Between the seeming infinities of radioactive half-lives and the evanescence of experimental life, lies another medium of persistence: the database. The Beagle Dog Tissue Archive, hosted by Northwestern University’s Woloschak Lab, holds information from the Beagle Club studies for digital retrieval—potentially invaluable for contemporary researchers unlikely to receive permission for another study of such size and scale. The data, including uncatalogued HTML lists of scanned documents I have monitored for years, is itself a monument to the disappointments of twenty-first-century scientific internationalism. The American National Radiobiology Archives (NRA) and the European Radiobiological Archive (ERA), intended as caretakers for data that was “not only expensive but also of doubtful value because of the risk of deterioration of slides and tissue blocks,” have given up or cut back in the face of funding shortfalls and alternative priorities (Gerber et al. 1999, 76).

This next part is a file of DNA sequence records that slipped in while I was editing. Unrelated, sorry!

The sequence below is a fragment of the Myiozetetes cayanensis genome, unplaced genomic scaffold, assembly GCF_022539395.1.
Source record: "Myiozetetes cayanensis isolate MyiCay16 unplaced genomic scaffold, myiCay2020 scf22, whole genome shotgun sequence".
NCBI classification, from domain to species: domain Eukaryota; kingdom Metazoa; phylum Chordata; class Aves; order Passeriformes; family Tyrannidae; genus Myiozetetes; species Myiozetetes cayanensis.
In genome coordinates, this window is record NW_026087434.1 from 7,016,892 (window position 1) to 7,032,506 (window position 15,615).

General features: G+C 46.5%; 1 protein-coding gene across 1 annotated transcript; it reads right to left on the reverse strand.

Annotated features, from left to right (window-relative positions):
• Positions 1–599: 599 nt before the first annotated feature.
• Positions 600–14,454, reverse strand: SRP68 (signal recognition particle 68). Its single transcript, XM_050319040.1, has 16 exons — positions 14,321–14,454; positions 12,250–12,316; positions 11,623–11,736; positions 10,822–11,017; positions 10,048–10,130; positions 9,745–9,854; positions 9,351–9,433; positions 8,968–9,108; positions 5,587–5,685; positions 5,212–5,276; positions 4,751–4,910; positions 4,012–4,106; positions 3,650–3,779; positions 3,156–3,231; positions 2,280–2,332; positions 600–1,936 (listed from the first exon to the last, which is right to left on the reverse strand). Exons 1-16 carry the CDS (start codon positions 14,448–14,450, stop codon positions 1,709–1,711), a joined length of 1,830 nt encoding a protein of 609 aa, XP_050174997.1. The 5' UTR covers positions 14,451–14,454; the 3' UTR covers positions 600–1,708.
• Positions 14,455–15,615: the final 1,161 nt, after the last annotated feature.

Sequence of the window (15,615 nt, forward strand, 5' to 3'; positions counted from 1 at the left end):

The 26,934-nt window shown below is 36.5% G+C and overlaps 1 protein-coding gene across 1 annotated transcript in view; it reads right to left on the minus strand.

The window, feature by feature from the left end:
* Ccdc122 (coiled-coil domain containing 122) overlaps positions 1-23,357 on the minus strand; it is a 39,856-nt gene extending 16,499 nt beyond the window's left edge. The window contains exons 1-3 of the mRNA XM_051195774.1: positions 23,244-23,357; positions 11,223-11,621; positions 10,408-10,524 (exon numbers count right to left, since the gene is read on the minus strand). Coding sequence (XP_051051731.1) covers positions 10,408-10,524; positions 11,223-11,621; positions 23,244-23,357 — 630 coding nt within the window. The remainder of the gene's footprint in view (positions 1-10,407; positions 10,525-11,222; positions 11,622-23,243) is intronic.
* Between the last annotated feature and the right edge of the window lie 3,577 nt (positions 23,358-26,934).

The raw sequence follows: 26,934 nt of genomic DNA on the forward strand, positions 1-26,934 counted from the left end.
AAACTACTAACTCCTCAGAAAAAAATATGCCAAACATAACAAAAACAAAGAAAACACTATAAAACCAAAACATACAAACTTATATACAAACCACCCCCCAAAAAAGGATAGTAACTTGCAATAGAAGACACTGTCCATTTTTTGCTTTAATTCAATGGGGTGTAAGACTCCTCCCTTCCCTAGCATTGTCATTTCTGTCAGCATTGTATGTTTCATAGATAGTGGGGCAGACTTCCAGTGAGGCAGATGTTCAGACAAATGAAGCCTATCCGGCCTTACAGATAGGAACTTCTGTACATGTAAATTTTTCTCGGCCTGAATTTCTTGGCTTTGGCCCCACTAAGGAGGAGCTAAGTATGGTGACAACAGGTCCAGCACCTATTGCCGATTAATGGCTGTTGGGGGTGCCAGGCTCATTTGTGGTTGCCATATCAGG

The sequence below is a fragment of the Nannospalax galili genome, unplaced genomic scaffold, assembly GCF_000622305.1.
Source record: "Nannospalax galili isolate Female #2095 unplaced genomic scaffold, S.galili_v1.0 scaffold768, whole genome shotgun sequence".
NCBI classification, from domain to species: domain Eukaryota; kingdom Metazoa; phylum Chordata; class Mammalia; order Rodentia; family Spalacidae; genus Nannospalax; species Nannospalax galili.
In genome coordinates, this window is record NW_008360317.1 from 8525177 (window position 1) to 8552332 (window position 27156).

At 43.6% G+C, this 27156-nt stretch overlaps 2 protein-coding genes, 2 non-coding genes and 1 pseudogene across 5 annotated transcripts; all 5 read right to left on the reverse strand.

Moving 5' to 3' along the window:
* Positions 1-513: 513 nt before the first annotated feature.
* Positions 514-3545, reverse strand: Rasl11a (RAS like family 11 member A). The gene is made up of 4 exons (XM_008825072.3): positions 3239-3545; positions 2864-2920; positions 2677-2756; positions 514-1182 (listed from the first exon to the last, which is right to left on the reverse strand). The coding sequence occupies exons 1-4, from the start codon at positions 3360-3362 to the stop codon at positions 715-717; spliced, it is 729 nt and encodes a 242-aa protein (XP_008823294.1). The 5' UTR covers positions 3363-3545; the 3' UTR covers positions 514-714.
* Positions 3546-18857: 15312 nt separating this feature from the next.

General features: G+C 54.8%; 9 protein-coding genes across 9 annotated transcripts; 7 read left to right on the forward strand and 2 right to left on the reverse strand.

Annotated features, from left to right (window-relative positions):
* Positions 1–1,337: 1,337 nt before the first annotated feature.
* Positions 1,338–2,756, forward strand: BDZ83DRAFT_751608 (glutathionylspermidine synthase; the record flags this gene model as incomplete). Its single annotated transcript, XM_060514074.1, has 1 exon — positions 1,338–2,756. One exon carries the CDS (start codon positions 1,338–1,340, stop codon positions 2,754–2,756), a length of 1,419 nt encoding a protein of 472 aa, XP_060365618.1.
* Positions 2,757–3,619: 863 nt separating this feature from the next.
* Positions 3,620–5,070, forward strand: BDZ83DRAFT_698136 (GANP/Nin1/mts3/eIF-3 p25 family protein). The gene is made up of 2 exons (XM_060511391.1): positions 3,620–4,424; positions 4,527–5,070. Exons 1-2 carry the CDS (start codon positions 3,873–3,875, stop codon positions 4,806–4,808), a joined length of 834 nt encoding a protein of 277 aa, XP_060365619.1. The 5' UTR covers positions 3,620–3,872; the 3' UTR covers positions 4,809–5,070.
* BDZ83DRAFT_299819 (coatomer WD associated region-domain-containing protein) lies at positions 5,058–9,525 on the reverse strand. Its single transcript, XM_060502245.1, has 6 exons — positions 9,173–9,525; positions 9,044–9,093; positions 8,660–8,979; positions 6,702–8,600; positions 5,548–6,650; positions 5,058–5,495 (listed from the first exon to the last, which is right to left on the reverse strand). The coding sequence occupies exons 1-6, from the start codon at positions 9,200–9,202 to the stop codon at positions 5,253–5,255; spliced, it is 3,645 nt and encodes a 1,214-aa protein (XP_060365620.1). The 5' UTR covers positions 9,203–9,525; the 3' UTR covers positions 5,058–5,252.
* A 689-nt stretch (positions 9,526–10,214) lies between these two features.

As a team of researchers for the ERA put it, preservation of the data remains critical if the thousands of tissues stored at Northwestern and in Germany are to become more than tombs in an “information graveyard” accompanying the radioactive pet cemetery at Hanford (Schofield, Tapio, and Grosche 2010, 634). A reversal is unlikely under America’s current administration, so the Beagle Dog Tissue Archive is apt to remain an optimistic relic.

Memory practices at Davis and elsewhere could not guarantee the utility of their data, nor ensure that the knowledge would survive. Scientific memory, like much of human life in capitalist ruins, appears more fragile or endangered than anticipated. With the production of ever more results, studies become waste; in turn, waste becomes studied, contained, and cleansed by risk-adverse administrative bodies. As Bauman (1993, 39) writes, “[R]ecycling of waste is itself a waste-producing process.” Equally concerning is that the so-called hard truths of scientific research are no longer so effortlessly confirmed when the results that might back them up cannot even be located. Databases—imagined to permanently stabilize scientific memory, an obscure object of desire—are ephemeral, liable to wash away in political and environmental tides.